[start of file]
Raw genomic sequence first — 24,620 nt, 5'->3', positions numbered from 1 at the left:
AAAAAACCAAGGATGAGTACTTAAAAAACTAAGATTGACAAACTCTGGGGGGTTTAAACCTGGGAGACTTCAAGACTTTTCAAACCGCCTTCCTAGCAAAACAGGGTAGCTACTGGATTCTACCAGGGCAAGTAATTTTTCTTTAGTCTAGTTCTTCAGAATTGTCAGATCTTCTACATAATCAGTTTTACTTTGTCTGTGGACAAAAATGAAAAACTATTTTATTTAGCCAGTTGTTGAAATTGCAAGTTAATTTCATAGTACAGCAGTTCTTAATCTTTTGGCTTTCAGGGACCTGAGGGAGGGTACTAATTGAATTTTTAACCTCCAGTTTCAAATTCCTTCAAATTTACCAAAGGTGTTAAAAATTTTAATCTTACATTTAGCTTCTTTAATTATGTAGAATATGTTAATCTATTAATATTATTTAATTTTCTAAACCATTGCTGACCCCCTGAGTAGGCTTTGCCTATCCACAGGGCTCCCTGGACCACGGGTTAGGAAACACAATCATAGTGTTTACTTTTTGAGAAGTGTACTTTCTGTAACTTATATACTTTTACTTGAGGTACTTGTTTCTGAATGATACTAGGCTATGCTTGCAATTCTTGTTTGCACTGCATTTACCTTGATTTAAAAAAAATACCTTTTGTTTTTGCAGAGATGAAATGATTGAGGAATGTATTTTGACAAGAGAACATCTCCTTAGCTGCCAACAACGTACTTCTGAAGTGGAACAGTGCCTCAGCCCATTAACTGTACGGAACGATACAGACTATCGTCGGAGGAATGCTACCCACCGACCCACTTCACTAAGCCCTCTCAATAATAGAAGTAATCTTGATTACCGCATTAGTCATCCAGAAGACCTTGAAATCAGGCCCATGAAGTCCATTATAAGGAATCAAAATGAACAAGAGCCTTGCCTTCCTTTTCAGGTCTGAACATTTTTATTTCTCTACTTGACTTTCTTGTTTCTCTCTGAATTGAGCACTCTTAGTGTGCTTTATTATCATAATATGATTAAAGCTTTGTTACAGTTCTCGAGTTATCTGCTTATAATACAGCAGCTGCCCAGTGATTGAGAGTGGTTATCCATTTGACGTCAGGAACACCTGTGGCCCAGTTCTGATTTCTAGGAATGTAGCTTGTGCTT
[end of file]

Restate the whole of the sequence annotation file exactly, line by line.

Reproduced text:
Raw genomic sequence first — 24,620 nt, 5'->3', positions numbered from 1 at the left:
AAAAAACCAAGGATGAGTACTTAAAAAACTAAGATTGACAAACTCTGGGGGGTTTAAACCTGGGAGACTTCAAGACTTTTCAAACCGCCTTCCTAGCAAAACAGGGTAGCTACTGGATTCTACCAGGGCAAGTAATTTTTCTTTAGTCTAGTTCTTCAGAATTGTCAGATCTTCTACATAATCAGTTTTACTTTGTCTGTGGACAAAAATGAAAAACTATTTTATTTAGCCAGTTGTTGAAATTGCAAGTTAATTTCATAGTACAGCAGTTCTTAATCTTTTGGCTTTCAGGGACCTGAGGGAGGGTACTAATTGAATTTTTAACCTCCAGTTTCAAATTCCTTCAAATTTACCAAAGGTGTTAAAAATTTTAATCTTACATTTAGCTTCTTTAATTATGTAGAATATGTTAATCTATTAATATTATTTAATTTTCTAAACCATTGCTGACCCCCTGAGTAGGCTTTGCCTATCCACAGGGCTCCCTGGACCACGGGTTAGGAAACACAATCATAGTGTTTACTTTTTGAGAAGTGTACTTTCTGTAACTTATATACTTTTACTTGAGGTACTTGTTTCTGAATGATACTAGGCTATGCTTGCAATTCTTGTTTGCACTGCATTTACCTTGATTTAAAAAAAATACCTTTTGTTTTTGCAGAGATGAAATGATTGAGGAATGTATTTTGACAAGAGAACATCTCCTTAGCTGCCAACAACGTACTTCTGAAGTGGAACAGTGCCTCAGCCCATTAACTGTACGGAACGATACAGACTATCGTCGGAGGAATGCTACCCACCGACCCACTTCACTAAGCCCTCTCAATAATAGAAGTAATCTTGATTACCGCATTAGTCATCCAGAAGACCTTGAAATCAGGCCCATGAAGTCCATTATAAGGAATCAAAATGAACAAGAGCCTTGCCTTCCTTTTCAGGTCTGAACATTTTTATTTCTCTACTTGACTTTCTTGTTTCTCTCTGAATTGAGCACTCTTAGTGTGCTTTATTATCATAATATGATTAAAGCTTTGTTACAGTTCTCGAGTTATCTGCTTATAATACAGCAGCTGCCCAGTGATTGAGAGTGGTTATCCATTTGACGTCAGGAACACCTGTGGCCCAGTTCTGATTTCTAGGAATGTAGCTTGTGCTT